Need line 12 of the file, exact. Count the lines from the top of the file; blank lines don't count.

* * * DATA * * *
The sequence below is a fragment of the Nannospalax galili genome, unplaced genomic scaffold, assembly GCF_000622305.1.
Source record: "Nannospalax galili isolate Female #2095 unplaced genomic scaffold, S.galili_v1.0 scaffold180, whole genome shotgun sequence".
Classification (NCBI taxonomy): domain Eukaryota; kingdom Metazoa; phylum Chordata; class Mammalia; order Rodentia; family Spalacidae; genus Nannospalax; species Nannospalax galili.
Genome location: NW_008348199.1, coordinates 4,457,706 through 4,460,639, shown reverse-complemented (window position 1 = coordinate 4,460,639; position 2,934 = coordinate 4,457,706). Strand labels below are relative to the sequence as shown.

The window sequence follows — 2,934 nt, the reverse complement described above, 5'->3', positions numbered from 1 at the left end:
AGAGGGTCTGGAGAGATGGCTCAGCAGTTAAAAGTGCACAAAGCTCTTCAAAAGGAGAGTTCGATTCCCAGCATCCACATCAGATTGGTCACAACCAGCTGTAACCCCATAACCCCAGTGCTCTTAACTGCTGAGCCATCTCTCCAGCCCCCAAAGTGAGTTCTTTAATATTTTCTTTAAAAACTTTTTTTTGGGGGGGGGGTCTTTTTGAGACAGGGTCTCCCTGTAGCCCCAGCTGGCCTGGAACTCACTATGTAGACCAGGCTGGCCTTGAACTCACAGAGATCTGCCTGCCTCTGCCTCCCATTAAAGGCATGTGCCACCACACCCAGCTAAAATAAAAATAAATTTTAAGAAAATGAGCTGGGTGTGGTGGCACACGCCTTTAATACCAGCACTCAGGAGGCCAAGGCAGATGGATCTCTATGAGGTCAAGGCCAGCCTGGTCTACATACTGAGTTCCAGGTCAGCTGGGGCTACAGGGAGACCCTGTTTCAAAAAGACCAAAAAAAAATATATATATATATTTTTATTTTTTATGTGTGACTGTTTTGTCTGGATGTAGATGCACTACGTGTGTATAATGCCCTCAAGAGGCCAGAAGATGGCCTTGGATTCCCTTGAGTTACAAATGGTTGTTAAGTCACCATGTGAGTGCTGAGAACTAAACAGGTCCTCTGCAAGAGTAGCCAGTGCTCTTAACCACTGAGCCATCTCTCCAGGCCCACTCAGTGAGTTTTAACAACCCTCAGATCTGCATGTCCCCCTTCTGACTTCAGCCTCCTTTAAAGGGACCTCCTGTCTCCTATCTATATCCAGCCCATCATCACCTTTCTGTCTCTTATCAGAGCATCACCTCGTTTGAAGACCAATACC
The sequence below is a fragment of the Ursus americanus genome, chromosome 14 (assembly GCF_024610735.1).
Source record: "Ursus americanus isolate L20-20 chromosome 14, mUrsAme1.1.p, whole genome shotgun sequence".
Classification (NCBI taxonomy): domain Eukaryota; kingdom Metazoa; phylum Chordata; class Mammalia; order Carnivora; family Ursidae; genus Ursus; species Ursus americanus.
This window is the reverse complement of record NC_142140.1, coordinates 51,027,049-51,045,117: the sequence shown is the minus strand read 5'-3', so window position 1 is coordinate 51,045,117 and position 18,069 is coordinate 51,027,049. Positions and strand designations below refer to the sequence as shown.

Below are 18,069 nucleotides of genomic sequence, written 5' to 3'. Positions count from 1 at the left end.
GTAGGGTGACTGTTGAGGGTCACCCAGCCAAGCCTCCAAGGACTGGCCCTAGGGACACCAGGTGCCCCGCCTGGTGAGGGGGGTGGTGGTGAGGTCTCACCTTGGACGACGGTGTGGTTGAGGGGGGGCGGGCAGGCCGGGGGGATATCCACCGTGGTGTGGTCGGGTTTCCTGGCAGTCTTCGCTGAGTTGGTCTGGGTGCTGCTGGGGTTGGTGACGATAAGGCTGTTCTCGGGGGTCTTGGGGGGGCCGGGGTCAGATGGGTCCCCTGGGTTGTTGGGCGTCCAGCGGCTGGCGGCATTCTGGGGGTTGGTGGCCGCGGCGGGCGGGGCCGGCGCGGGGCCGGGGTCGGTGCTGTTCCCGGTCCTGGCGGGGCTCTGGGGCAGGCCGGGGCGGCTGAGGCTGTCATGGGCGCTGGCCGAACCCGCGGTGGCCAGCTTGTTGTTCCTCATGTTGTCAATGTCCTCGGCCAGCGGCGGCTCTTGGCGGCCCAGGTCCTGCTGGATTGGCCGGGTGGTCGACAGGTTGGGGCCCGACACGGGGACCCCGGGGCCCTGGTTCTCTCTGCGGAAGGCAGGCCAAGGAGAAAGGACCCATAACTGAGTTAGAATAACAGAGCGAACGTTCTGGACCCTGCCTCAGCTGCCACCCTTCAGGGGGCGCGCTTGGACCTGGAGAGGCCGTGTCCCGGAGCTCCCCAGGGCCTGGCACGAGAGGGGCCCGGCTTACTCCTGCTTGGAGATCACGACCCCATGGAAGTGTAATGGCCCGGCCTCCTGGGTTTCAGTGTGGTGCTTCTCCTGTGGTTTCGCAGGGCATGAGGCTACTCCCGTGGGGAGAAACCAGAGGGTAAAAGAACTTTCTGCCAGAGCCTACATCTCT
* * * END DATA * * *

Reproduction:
GTAGGGTGACTGTTGAGGGTCACCCAGCCAAGCCTCCAAGGACTGGCCCTAGGGACACCAGGTGCCCCGCCTGGTGAGGGGGGTGGTGGTGAGGTCTCACCTTGGACGACGGTGTGGTTGAGGGGGGGCGGGCAGGCCGGGGGGATATCCACCGTGGTGTGGTCGGGTTTCCTGGCAGTCTTCGCTGAGTTGGTCTGGGTGCTGCTGGGGTTGGTGACGATAAGGCTGTTCTCGGGGGTCTTGGGGGGGCCGGGGTCAGATGGGTCCCCTGGGTTGTTGGGCGTCCAGCGGCTGGCGGCATTCTGGGGGTTGGTGGCCGCGGCGGGCGGGGCCGGCGCGGGGCCGGGGTCGGTGCTGTTCCCGGTCCTGGCGGGGCTCTGGGGCAGGCCGGGGCGGCTGAGGCTGTCATGGGCGCTGGCCGAACCCGCGGTGGCCAGCTTGTTGTTCCTCATGTTGTCAATGTCCTCGGCCAGCGGCGGCTCTTGGCGGCCCAGGTCCTGCTGGATTGGCCGGGTGGTCGACAGGTTGGGGCCCGACACGGGGACCCCGGGGCCCTGGTTCTCTCTGCGGAAGGCAGGCCAAGGAGAAAGGACCCATAACTGAGTTAGAATAACAGAGCGAACGTTCTGGACCCTGCCTCAGCTGCCACCCTTCAGGGGGCGCGCTTGGACCTGGAGAGGCCGTGTCCCGGAGCTCCCCAGGGCCTGGCACGAGAGGGGCCCGGCTTACTCCTGCTTGGAGATCACGACCCCATGGAAGTGTAATGGCCCGGCCTCCTGGGTTTCAGTGTGGTGCTTCTCCTGTGGTTTCGCAGGGCATGAGGCTACTCCCGTGGGGAGAAACCAGAGGGTAAAAGAACTTTCTGCCAGAGCCTACATCTCT